Blue Origin, a private space company, floated by the billionaire Jeff Bezos, announced it had developed its own ‘Blue Moon’ lander, which has the ability to land a 4,500 kg payload on the lunar surface. The company believes it will be ready to fly its first moon mission in the next few years. Jeff Bezos has ambitious plans which include setting up a permanent human colony on the moon and help advance human exploration beyond our natural satellite. The company is aiming to tap the satellite launch business as well as pave the way for space tourism. Another company, Virgin Galactic, has already tested its SpaceshipTwo spacecraft in the low-earth orbit, in which it plans to send space tourists to as high as 50 miles.

The Japanese private organisation iSpace is developing a series of landers and rovers to explore on the lunar surface. The company already has plans to send its spacecraft aboard the Falcon 9 rocket of SpaceX by 2021. Another American company, known as Intuitive Machines, has been selected by NASA to send its payloads to the Moon, also using SpaceX Falcon 9 rocket in 2021.

Coming to the most successful private space company, SpaceX, which has been tremendously successful with its rocket launches. The Elon Musk-led SpaceX is already dominating the market with NASA using its launch services to send crewed mission to the International Space Station (ISS). SpaceX was the first space agency to develop reusable launch vehicles with its phenomenal Falcon rockets. The company’s ultra cheap and reusable launch vehicles gave it a dominant position in the market, which NASA itself using much of its services, along with Boeing, in its space missions.

The company’s flamboyant CEO Elon Musk revealed his insanely ambitious design of the the mega spacecraft, called the Starship, which will serve as an interplanetary transport vehicle for humans. Starship is currently under development and Musk aims to test it within as soon as six months time. The Starship is expected to ferry passengers to the moon and Mars, then back to earth, repeating the same journeys over time. Since launching its first satellite successfully 11 years ago, SpaceX has come a long way and set new benchmarks in the space industry sector.

Spacex, along with Boeing, are working to develop the Commercial Crew for NASA, which it wants to use for transporting astronauts to ISS and back, but both companies have been missing deadlines on that. Boeing is helping NASA develop the next-generation Space Launch System, aimed for moon in the near future.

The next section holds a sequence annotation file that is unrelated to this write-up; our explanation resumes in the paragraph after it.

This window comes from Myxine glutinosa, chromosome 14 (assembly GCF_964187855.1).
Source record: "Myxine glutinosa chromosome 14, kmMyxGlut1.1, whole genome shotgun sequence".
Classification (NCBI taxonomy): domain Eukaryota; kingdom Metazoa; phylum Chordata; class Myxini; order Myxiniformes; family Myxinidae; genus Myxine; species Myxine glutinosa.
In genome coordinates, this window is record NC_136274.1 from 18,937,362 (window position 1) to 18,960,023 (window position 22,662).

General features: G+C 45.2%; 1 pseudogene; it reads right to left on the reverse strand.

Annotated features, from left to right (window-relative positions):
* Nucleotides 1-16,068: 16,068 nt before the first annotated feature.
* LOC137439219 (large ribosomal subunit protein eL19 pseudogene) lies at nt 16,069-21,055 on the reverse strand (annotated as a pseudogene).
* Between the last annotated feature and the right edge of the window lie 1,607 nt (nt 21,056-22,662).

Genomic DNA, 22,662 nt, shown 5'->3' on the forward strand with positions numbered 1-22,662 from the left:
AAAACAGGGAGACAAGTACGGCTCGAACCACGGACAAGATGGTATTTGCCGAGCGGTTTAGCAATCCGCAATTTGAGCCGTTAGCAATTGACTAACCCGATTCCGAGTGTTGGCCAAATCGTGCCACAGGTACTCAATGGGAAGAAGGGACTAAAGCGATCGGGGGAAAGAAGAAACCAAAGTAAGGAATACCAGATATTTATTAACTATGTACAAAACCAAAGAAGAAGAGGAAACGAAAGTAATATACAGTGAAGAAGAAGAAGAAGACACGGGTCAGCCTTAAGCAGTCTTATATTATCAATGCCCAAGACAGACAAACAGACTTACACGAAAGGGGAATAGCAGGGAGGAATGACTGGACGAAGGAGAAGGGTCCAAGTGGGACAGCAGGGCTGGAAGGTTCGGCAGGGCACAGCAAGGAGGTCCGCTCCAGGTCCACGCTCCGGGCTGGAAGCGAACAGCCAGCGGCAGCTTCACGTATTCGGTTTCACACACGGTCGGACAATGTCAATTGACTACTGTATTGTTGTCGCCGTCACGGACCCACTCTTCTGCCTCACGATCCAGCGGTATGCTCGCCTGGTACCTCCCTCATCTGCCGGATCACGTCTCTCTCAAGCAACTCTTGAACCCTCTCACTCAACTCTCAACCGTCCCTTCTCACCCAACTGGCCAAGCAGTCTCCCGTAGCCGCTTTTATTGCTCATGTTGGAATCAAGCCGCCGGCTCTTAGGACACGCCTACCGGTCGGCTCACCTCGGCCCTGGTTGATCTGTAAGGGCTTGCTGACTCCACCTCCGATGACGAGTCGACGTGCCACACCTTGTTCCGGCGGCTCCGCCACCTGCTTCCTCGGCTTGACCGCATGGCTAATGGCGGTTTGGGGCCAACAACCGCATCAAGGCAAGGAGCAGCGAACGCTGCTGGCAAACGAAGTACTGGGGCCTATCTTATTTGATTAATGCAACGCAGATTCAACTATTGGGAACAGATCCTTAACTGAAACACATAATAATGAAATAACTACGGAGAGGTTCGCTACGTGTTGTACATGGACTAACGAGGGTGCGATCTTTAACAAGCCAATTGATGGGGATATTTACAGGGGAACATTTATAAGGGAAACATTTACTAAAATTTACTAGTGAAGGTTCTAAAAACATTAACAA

NASA administrator Jim Bridenstine speaking at the recently held International Astronautical Congress said the US has plans to land humans on Mars in the 2030s. He indicated the moon landing was closely related to the mars landing and the progress in the former will automatically help meet the deadline for the the latter. NASA also recently indicated its partnership with Japan Aerospace

Exploration Agency (JAXA) for its crewed lunar missions. Besides, the European Space Agency is reportedly a partner in the Gateway project, which will also see the collaboration of many more space-faring nations. To be clear, every major space mission will involve the effort of a conglomerate of organisations and governments working together to pool the funding and resources, which can accelerate the exploration endeavours.

NASA has realised if it wants to return humans to the moon and accelerate the outer space exploration, which has seen a stagnant phase in the last decades, it will have to join hands with private corporations and foreign governments. The agency is outsourcing most of its functions and hopes to only oversee the mission developments, while providing funding and expertise to smaller companies. The last decade has shown that the future of human exploration lies in privatisation, while the governments find such missions cumbersome and unaffordable. The interest for the moon and beyond is reviving, while the space tourism is almost here. We have to realise that it’s only through global collaborations that such monumental undertakings can see the light of the day. The expertise and resources of individuals and organisations worldwide when pooled together can help the humanity achieve the impossible.